State Sen. Lester Jackson (D-Savannah) introduced Senate Bill 119 today, which if passed would serve as a statewide comprehensive civil rights bill that includes protections for LGBT people.

Though the bill’s full text was not immediately available, according to an image via Project Q Atlanta, it seeks to amend the Official Code of Georgia to prohibit discrimination based on sexual orientation and gender identity in housing, the workplace and other instances.

Georgia is one of five states that do not have public accommodation laws for non-disabled individuals, according to the National Conference of State Legislatures. Such laws prohibit discrimination on the basis of race, gender, religion and background, and in a number of states, there are protections against discrimination based on age, sexual orientation and gender identity.

Georgia Equality is one of several groups working diligently to get a comprehensive civil rights bill passed.

“For folks who feel they have been discriminated against because of race, national origin, age or sex, which are already covered under federal law, they have to go to federal courts if they feel they have been discriminated against,” Executive Director Jeff Graham told the Georgia Voice late last month. “For many of these instances, it is better handled by local courts or local governments. This can be a way we can address discrimination broadly as a way to unify people.”

SB 119 was co-sponsored by a number of Democratic senators, including Gloria Butler, Gail Davenport, Vincent Fort, Emanuel Jones, Harold Jones, Elena Parent, Michael Rhett, Valencia Seay, Horacena Tate, Curt Thompson and Senate Minority Leader Steve Henson.

The state bill comes barely 24 hours after The Nation magazine revealed a document titled “Establishing a Government-Wide Initiative to Respect Religious Freedom,” which allegedly is a leaked draft of a Trump administration executive order. That draft order opens doors for “wholesale exemptions for people and organizations who claim religious or moral objections to same-sex marriage, premarital sex, abortion and trans identity,” according to The Nation, and has been referred to by legal experts as a sweeping way to legalize discrimination.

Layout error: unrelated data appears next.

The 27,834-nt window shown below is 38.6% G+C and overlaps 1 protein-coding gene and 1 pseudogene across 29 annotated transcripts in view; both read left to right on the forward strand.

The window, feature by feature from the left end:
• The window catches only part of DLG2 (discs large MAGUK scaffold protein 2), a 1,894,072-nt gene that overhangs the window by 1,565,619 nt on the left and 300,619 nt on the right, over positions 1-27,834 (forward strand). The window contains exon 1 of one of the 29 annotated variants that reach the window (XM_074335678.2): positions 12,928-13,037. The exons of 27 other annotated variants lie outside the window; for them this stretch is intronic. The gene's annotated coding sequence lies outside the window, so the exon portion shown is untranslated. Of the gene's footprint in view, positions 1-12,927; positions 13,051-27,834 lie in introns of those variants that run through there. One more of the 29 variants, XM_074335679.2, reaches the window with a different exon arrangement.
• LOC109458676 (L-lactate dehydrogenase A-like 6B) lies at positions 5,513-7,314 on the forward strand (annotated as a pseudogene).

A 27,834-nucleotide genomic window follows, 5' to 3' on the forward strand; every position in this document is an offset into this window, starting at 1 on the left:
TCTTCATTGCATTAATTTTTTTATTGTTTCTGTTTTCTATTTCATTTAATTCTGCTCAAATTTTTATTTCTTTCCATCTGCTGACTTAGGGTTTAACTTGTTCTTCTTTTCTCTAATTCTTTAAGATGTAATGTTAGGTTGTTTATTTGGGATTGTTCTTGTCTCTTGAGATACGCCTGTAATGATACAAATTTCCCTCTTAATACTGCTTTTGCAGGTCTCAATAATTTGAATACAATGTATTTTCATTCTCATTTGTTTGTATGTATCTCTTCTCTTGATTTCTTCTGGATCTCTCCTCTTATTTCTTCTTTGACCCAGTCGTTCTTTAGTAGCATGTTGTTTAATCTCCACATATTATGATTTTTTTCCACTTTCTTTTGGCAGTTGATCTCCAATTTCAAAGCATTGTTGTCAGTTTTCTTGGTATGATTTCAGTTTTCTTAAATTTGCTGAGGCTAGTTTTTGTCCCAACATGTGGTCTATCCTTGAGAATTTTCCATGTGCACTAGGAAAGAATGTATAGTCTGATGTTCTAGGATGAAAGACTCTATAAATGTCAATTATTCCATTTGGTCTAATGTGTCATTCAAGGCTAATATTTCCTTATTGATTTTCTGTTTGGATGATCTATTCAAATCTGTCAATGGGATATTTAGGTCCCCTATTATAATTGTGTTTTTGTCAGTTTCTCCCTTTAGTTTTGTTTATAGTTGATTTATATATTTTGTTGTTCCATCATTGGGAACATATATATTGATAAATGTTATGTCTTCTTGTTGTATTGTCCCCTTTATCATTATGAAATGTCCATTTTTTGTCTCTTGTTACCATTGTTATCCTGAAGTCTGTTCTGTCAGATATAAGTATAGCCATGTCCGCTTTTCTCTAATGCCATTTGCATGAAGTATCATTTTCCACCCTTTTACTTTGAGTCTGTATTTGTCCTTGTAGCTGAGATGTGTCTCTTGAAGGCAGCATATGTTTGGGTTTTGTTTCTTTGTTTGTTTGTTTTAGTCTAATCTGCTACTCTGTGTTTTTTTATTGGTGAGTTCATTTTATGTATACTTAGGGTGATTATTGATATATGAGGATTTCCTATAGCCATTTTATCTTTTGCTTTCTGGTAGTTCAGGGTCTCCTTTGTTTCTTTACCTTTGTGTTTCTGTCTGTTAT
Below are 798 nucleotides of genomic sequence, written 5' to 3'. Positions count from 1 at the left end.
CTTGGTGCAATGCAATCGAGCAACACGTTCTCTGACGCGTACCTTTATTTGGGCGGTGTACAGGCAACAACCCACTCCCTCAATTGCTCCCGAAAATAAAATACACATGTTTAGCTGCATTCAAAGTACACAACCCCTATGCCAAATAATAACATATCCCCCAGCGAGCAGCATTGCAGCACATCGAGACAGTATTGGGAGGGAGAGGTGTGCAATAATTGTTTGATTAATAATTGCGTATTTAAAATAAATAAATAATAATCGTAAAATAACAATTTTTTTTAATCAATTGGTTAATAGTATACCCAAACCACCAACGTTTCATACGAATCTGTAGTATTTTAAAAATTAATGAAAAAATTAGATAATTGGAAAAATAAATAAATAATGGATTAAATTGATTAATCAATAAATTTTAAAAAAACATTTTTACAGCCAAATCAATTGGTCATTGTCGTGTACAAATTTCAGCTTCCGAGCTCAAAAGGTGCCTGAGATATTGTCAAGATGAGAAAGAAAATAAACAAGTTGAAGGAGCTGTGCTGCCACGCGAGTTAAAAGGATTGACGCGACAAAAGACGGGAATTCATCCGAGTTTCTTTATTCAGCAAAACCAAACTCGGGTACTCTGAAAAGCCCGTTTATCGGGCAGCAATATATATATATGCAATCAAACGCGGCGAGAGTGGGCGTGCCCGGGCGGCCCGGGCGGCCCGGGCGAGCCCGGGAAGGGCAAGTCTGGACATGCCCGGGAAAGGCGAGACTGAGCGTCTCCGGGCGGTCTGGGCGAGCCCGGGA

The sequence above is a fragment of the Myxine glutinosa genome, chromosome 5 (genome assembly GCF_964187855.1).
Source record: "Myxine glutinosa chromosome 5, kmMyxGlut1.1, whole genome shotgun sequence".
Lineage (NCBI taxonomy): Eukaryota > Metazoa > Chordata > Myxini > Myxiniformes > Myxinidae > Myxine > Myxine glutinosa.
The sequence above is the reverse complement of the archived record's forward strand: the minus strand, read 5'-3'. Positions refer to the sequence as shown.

In the wake of the new federal administration, as well as last year’s failed “religious freedom” House Bill 757, civil rights and faith leaders think now is the time to get a comprehensive civil rights bill in place.

“No one wants to spend another year debating hostile and discriminatory bills that will hurt our communities and tarnish our state. But we can and we should start talking about what we can do to make our communities and our state stronger,” Graham said in a statement. “Last year we saw how lawmakers could damage our state’s brand. This year, we believe we have a roadmap for lawmakers that will ensure they can instead strengthen our state’s image.”

Requests for comments from Sen. Jackson, Sen. Fort, the ACLU, Lambda Legal and Georgia Equality were not immediately returned.

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